Aug 05, 2022 I Brent Swancer

The Strange Mystery of the Great Meteor Procession of 1913

The skies of our world hold many mysteries. All manner of weird and unexplained phenomena have been observed in our skies, and often they leave people scratching their heads to wonder what they have just seen. Some mysteries really stand the test of time, becoming lodged into history as inscrutable aerial enigmas that will likely never be solved, and one of these is surely a very bizarre light show that took place in the skies over a vast swath of area in 1913 and which has never been explained.

On February 9, 1913, at shortly after 9 p.m. something very strange was observed in the skies above Canada, the United States, and the Atlantic Ocean. People reported seeing an unusual meteoric phenomenon of some sort, consisting of a procession of between 40 and 60 bright, slow-moving fireballs that moved across the sky in what was described as a “stately and measured” manner in an identical trajectory, and which seemed to have no clear radiant, or point of origin, and which some witnesses reported as creating a loud thunderous boom as it passed. Many reports would also mention a large, white, tail-less body bringing up the rear. The odd procession of fireballs took about 5 minutes to cross the sky, and although it was mostly observed in remote areas of Canada due to the clear skies at the time, it would turn out that the phenomenon had been witnessed across the northeastern United States, Bermuda, and Brazil, covering at least 11,000 km (7,000 miles), possibly even more. At the time, most people likely thought it was just a cool, very weird celestial show, but when one astronomer started looking into it, it would turn out to be more bizarre than anyone could have ever thought. 

The strange meteor procession of 1913 may have just been lost to the mists of time if it hadn’t been for a Canadian astronomer and University of Toronto astronomy professor by the name of Clarence A. Chant, who had not seen the phenomenon himself but began analyzing hundreds of reports from witnesses, and who came to the conclusion that this was a celestial event “quite without parallel.” One witness by the name of Walter L. Haight would say of his sighting:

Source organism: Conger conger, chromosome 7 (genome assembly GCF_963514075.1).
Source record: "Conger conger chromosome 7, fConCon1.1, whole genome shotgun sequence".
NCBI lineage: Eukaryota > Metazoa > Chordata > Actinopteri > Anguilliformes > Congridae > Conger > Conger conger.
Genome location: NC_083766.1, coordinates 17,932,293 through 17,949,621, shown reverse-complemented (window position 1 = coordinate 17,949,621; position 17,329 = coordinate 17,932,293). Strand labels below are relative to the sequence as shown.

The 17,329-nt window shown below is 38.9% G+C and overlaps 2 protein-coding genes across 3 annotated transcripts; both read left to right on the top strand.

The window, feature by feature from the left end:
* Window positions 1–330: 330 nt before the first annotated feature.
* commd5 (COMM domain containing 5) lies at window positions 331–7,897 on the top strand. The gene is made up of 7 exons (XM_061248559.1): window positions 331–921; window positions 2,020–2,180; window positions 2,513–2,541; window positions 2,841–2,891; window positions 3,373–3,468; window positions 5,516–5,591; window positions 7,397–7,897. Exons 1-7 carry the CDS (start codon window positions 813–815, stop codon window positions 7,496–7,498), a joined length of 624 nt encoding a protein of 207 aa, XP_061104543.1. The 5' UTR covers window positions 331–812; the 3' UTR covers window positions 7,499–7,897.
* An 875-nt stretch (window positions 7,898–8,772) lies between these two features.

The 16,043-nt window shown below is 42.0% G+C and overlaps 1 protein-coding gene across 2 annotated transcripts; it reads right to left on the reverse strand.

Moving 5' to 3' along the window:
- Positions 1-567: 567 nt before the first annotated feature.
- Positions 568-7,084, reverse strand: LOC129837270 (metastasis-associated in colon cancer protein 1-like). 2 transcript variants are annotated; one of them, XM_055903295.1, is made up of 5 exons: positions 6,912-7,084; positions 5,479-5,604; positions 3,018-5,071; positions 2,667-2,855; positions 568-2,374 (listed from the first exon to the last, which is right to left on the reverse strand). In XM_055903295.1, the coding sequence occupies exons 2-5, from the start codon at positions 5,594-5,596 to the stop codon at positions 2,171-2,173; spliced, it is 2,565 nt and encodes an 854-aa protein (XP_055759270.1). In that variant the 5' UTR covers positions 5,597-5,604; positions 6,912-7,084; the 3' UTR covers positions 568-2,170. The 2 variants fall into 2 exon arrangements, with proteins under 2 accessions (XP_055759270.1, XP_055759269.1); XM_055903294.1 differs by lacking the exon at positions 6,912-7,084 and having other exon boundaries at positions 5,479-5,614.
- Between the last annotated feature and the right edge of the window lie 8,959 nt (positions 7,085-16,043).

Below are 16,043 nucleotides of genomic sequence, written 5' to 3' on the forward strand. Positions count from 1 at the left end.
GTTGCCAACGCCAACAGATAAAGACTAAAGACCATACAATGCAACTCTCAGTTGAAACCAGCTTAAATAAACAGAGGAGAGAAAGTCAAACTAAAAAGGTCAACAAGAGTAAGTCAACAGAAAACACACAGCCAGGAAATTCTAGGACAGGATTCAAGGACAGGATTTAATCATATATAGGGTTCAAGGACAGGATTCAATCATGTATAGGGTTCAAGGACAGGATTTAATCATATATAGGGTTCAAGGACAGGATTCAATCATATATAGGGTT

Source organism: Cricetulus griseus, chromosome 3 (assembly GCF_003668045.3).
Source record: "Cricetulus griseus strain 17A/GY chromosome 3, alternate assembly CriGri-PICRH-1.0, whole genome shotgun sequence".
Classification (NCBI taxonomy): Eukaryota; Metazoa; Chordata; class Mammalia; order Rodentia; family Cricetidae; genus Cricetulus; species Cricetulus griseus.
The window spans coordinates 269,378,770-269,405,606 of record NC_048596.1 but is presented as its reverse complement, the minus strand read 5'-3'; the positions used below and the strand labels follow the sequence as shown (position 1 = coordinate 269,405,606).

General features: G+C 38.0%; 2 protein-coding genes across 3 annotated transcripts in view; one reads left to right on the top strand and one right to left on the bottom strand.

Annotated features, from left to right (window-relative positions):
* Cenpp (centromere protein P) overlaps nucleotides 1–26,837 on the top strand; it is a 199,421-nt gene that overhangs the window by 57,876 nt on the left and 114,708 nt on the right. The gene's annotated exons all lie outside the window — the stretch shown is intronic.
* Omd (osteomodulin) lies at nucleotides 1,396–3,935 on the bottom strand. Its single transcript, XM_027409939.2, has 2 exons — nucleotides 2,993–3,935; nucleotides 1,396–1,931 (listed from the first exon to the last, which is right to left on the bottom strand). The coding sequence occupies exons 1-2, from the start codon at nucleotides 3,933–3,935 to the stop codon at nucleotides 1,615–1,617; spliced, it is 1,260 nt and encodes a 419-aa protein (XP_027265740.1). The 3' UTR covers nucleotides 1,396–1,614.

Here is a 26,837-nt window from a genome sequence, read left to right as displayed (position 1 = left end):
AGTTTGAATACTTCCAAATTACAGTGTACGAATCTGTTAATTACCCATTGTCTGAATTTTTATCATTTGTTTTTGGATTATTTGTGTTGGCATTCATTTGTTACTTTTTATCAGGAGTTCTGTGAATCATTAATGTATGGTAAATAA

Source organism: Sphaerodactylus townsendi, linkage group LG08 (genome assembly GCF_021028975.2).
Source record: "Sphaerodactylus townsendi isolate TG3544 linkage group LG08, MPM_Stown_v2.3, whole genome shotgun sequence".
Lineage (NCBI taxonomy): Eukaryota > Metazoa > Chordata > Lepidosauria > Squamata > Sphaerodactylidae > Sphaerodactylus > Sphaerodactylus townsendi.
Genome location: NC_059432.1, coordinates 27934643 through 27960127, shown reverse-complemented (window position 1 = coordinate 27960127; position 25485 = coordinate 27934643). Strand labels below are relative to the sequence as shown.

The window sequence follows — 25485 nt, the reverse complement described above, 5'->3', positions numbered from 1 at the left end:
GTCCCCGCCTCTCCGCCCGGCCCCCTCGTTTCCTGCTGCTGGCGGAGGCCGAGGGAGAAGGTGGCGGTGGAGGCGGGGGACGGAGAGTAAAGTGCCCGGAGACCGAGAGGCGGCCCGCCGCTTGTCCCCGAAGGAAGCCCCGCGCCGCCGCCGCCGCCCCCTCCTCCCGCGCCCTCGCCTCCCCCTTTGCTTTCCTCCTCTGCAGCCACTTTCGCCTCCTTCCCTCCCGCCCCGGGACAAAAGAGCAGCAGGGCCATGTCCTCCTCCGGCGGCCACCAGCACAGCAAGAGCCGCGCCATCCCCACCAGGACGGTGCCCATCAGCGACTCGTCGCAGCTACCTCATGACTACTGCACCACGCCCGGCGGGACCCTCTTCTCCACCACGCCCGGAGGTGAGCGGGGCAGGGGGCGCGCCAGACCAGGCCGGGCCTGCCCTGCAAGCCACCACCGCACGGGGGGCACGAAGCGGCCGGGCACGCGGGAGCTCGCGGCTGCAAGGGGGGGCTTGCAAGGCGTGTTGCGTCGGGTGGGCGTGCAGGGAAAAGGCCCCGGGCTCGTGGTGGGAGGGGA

On the evening in question I happened to be returning from a snowshoe tramp, and was in the act of tightening up the straps on my foot when my companion called out: “Look! Look!” and I immediately threw my head up and caught sight of the large meteor, which appeared to be traveling very slowly – so slowly that the stateliness of its motion excited my liveliest surprise and wonderment...While my gaze was riveted on the large body, and just when it was about passing out of sight, my companion again called out “Look! There and there!” and I looked up an saw the first group of following meteoric bodies...Before I could recover from my astonishment a new group of smaller ones...came sailing along...I likened them at the time, and the resemblance seems yet apt and appropriate to a large battleship moving ahead with attendant squadrons of torpedo-destroyers and torpedo boats.

Clarence Chant

Some reports made mention of spectacular sparks and balls of fire being shot by the objects, as well as the rather strange tailess object following it all along, such as one observer at Appin, Ontario who said:

A huge meteor appeared travelling from northwest by west to southeast, which, as it approached, was seen to be in two parts and looked like two bars of flaming material, one following the other. They were throwing out a constant stream of sparks and after they had passed they shot out balls of fire straight ahead that travelled more rapidly than the main bodies. They seemed to pass over slowly and were in sight about five minutes. Immediately after their disappearance in the southeast a ball of clear fire, that looked like a big star, passed across the sky in their wake. This ball did not have a tail or show sparks of any kind. Instead of being yellow like the meteors, it was clear like a star.